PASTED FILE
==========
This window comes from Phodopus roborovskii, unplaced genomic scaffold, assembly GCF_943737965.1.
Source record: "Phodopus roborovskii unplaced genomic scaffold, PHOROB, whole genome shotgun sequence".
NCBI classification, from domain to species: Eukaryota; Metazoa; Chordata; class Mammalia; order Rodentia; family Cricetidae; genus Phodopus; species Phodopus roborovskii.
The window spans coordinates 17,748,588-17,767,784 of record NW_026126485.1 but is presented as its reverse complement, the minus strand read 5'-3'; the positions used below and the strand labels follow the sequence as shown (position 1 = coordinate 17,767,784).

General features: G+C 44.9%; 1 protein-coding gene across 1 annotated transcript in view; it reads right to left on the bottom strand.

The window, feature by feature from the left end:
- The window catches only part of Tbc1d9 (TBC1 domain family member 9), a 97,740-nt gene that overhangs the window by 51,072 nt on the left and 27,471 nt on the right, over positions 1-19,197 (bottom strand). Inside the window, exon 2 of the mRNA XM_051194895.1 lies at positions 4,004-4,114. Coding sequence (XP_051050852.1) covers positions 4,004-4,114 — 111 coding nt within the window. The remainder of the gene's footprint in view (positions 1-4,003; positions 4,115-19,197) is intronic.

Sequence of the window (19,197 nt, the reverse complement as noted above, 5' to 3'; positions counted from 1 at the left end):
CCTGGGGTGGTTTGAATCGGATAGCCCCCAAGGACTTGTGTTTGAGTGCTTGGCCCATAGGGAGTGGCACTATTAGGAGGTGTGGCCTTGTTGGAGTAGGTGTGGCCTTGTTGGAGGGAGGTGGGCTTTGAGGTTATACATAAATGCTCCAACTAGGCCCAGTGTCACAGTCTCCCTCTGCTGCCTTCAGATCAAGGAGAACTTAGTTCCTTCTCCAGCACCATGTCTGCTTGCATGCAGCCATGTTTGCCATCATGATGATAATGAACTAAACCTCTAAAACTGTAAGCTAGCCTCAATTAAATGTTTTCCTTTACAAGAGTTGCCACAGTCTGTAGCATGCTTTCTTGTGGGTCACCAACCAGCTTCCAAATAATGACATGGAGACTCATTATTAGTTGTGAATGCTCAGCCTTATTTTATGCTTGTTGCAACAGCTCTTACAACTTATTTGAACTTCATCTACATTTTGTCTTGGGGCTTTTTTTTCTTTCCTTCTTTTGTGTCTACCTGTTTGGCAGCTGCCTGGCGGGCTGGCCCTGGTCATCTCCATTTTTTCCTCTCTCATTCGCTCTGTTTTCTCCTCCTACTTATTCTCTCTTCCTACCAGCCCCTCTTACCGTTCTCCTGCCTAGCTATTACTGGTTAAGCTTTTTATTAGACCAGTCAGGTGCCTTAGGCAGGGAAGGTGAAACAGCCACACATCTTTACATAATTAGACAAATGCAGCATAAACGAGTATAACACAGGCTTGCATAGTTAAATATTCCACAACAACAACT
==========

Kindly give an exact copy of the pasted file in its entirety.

This window comes from Phodopus roborovskii, unplaced genomic scaffold, assembly GCF_943737965.1.
Source record: "Phodopus roborovskii unplaced genomic scaffold, PHOROB, whole genome shotgun sequence".
NCBI classification, from domain to species: Eukaryota; Metazoa; Chordata; class Mammalia; order Rodentia; family Cricetidae; genus Phodopus; species Phodopus roborovskii.
The window spans coordinates 17,748,588-17,767,784 of record NW_026126485.1 but is presented as its reverse complement, the minus strand read 5'-3'; the positions used below and the strand labels follow the sequence as shown (position 1 = coordinate 17,767,784).

General features: G+C 44.9%; 1 protein-coding gene across 1 annotated transcript in view; it reads right to left on the bottom strand.

The window, feature by feature from the left end:
- The window catches only part of Tbc1d9 (TBC1 domain family member 9), a 97,740-nt gene that overhangs the window by 51,072 nt on the left and 27,471 nt on the right, over positions 1-19,197 (bottom strand). Inside the window, exon 2 of the mRNA XM_051194895.1 lies at positions 4,004-4,114. Coding sequence (XP_051050852.1) covers positions 4,004-4,114 — 111 coding nt within the window. The remainder of the gene's footprint in view (positions 1-4,003; positions 4,115-19,197) is intronic.

Sequence of the window (19,197 nt, the reverse complement as noted above, 5' to 3'; positions counted from 1 at the left end):
CCTGGGGTGGTTTGAATCGGATAGCCCCCAAGGACTTGTGTTTGAGTGCTTGGCCCATAGGGAGTGGCACTATTAGGAGGTGTGGCCTTGTTGGAGTAGGTGTGGCCTTGTTGGAGGGAGGTGGGCTTTGAGGTTATACATAAATGCTCCAACTAGGCCCAGTGTCACAGTCTCCCTCTGCTGCCTTCAGATCAAGGAGAACTTAGTTCCTTCTCCAGCACCATGTCTGCTTGCATGCAGCCATGTTTGCCATCATGATGATAATGAACTAAACCTCTAAAACTGTAAGCTAGCCTCAATTAAATGTTTTCCTTTACAAGAGTTGCCACAGTCTGTAGCATGCTTTCTTGTGGGTCACCAACCAGCTTCCAAATAATGACATGGAGACTCATTATTAGTTGTGAATGCTCAGCCTTATTTTATGCTTGTTGCAACAGCTCTTACAACTTATTTGAACTTCATCTACATTTTGTCTTGGGGCTTTTTTTTCTTTCCTTCTTTTGTGTCTACCTGTTTGGCAGCTGCCTGGCGGGCTGGCCCTGGTCATCTCCATTTTTTCCTCTCTCATTCGCTCTGTTTTCTCCTCCTACTTATTCTCTCTTCCTACCAGCCCCTCTTACCGTTCTCCTGCCTAGCTATTACTGGTTAAGCTTTTTATTAGACCAGTCAGGTGCCTTAGGCAGGGAAGGTGAAACAGCCACACATCTTTACATAATTAGACAAATGCAGCATAAACGAGTATAACACAGGCTTGCATAGTTAAATATTCCACAACAACAACT